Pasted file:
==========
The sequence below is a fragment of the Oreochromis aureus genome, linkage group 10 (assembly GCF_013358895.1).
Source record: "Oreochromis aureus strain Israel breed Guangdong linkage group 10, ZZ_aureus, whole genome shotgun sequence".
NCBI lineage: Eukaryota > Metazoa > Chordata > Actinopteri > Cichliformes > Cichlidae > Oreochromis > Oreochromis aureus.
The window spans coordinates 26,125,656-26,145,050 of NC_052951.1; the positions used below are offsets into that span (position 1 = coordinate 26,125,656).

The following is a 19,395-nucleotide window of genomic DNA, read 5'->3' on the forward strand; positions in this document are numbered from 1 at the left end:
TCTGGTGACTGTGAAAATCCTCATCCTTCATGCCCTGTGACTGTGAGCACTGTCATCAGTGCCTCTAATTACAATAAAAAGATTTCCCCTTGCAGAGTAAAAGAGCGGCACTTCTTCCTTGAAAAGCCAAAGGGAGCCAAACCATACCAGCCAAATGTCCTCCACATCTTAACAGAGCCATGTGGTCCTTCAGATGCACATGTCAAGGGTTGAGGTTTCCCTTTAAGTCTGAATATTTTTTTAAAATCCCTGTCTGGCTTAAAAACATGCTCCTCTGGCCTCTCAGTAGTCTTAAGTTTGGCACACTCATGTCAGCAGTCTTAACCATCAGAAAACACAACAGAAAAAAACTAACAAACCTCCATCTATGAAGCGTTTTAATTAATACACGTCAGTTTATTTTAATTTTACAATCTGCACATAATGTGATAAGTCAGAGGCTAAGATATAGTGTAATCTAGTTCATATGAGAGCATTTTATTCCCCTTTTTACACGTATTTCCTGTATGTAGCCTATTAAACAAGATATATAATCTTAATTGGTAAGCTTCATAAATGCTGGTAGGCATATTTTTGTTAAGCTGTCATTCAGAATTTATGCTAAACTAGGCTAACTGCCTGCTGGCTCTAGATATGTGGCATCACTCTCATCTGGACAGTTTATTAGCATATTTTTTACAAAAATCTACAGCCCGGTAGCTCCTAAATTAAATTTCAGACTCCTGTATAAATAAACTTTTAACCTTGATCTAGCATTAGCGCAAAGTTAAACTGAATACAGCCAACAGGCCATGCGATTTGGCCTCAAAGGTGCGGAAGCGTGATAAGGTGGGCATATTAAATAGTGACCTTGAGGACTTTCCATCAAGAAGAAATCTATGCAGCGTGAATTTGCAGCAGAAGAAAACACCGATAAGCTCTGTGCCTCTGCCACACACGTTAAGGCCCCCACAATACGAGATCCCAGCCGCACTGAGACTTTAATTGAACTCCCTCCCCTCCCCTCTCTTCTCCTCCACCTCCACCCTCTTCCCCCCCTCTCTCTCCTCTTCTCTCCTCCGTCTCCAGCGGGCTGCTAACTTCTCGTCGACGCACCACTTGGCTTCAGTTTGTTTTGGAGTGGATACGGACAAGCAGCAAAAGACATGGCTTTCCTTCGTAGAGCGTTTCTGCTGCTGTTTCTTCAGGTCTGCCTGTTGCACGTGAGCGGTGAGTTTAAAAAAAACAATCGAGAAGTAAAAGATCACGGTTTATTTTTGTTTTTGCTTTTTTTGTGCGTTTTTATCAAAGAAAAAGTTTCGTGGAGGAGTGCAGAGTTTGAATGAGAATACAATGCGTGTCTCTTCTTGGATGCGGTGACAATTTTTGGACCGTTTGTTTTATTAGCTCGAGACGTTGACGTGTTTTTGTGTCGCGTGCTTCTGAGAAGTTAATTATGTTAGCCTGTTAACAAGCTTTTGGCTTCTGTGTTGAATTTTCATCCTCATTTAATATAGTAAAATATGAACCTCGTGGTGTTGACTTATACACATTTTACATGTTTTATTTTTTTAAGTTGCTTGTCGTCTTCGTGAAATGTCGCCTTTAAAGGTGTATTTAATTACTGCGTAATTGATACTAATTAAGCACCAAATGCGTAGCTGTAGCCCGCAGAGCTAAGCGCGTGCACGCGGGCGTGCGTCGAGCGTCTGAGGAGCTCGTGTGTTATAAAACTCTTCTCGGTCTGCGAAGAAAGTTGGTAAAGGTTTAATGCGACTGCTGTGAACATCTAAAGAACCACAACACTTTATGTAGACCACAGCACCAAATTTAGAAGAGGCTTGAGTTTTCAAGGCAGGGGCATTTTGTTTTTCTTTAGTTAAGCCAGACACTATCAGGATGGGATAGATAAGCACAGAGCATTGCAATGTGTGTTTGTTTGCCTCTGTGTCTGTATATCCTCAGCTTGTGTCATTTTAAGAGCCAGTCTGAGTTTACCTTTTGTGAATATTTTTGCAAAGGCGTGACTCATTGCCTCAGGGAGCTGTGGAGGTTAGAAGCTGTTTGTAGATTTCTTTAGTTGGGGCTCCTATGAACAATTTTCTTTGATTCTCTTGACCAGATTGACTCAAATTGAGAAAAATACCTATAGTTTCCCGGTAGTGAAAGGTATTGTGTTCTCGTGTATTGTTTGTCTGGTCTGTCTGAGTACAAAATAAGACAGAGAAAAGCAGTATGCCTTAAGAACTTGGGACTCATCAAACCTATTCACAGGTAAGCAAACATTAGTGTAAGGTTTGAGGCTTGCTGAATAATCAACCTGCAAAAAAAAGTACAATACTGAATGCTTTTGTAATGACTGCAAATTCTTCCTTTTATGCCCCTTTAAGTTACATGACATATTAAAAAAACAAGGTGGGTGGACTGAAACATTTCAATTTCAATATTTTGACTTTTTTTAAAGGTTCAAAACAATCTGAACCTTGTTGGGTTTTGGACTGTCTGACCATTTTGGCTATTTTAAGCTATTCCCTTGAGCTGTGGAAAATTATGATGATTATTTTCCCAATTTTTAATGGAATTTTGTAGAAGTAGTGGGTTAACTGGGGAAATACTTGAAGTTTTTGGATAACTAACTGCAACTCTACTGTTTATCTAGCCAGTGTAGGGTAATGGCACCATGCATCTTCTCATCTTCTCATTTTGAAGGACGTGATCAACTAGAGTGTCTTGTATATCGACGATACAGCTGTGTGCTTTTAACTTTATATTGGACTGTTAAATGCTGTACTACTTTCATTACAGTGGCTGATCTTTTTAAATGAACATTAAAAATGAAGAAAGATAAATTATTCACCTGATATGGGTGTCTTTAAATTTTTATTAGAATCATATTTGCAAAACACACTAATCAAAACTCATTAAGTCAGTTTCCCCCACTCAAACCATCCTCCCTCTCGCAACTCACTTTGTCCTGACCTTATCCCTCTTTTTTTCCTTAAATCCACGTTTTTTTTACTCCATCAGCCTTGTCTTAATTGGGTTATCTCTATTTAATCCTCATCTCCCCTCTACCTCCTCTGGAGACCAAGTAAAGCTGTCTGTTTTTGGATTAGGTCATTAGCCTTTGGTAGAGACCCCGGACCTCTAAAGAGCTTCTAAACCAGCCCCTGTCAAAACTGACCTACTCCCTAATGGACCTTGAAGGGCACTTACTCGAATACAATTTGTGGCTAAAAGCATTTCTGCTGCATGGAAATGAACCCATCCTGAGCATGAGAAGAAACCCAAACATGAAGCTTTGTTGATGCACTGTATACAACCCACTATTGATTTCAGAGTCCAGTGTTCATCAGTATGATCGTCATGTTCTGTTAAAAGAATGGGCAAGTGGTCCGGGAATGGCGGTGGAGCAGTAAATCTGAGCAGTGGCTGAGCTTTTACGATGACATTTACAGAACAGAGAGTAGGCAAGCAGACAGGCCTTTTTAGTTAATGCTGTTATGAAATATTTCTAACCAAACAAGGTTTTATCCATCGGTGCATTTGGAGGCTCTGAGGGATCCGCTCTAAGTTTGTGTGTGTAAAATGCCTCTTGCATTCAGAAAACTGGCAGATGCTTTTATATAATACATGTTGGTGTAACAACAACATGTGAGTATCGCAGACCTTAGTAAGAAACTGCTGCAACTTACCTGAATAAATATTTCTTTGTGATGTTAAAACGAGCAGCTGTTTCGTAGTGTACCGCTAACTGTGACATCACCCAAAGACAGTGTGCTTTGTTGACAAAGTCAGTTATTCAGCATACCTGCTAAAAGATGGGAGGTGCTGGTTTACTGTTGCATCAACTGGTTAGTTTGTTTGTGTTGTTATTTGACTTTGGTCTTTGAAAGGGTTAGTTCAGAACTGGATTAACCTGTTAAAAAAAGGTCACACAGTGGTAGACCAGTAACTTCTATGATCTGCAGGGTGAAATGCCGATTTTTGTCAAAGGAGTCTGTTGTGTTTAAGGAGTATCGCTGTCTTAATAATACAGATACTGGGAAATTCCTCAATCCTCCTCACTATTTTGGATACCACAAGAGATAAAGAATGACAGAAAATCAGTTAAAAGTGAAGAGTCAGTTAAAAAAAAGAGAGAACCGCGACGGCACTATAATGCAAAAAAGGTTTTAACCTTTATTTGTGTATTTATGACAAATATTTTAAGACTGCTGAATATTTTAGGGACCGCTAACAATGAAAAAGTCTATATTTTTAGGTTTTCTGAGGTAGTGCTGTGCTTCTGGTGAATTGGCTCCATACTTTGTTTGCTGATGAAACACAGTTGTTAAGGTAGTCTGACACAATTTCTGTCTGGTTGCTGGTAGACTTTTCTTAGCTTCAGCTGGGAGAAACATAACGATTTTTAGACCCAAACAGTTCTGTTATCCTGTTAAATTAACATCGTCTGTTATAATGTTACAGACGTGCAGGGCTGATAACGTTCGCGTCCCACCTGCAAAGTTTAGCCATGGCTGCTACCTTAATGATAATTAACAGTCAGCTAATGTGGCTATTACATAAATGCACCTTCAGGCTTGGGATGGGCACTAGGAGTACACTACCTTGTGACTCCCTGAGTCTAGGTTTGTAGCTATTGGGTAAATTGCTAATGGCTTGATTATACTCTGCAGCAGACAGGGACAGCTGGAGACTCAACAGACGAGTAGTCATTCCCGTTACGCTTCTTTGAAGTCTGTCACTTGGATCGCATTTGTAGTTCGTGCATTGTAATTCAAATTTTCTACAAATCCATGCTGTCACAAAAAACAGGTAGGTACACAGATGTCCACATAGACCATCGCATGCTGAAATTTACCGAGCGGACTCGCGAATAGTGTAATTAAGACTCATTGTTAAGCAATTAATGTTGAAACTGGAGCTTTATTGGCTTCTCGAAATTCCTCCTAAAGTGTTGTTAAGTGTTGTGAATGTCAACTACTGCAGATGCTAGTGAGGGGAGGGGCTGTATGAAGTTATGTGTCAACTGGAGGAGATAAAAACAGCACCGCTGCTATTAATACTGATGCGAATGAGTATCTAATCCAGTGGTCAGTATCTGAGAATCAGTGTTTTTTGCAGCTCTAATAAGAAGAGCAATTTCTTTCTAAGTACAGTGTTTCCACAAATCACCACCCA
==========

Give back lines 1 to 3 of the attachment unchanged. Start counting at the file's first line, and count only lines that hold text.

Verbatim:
The sequence below is a fragment of the Oreochromis aureus genome, linkage group 10 (assembly GCF_013358895.1).
Source record: "Oreochromis aureus strain Israel breed Guangdong linkage group 10, ZZ_aureus, whole genome shotgun sequence".
NCBI lineage: Eukaryota > Metazoa > Chordata > Actinopteri > Cichliformes > Cichlidae > Oreochromis > Oreochromis aureus.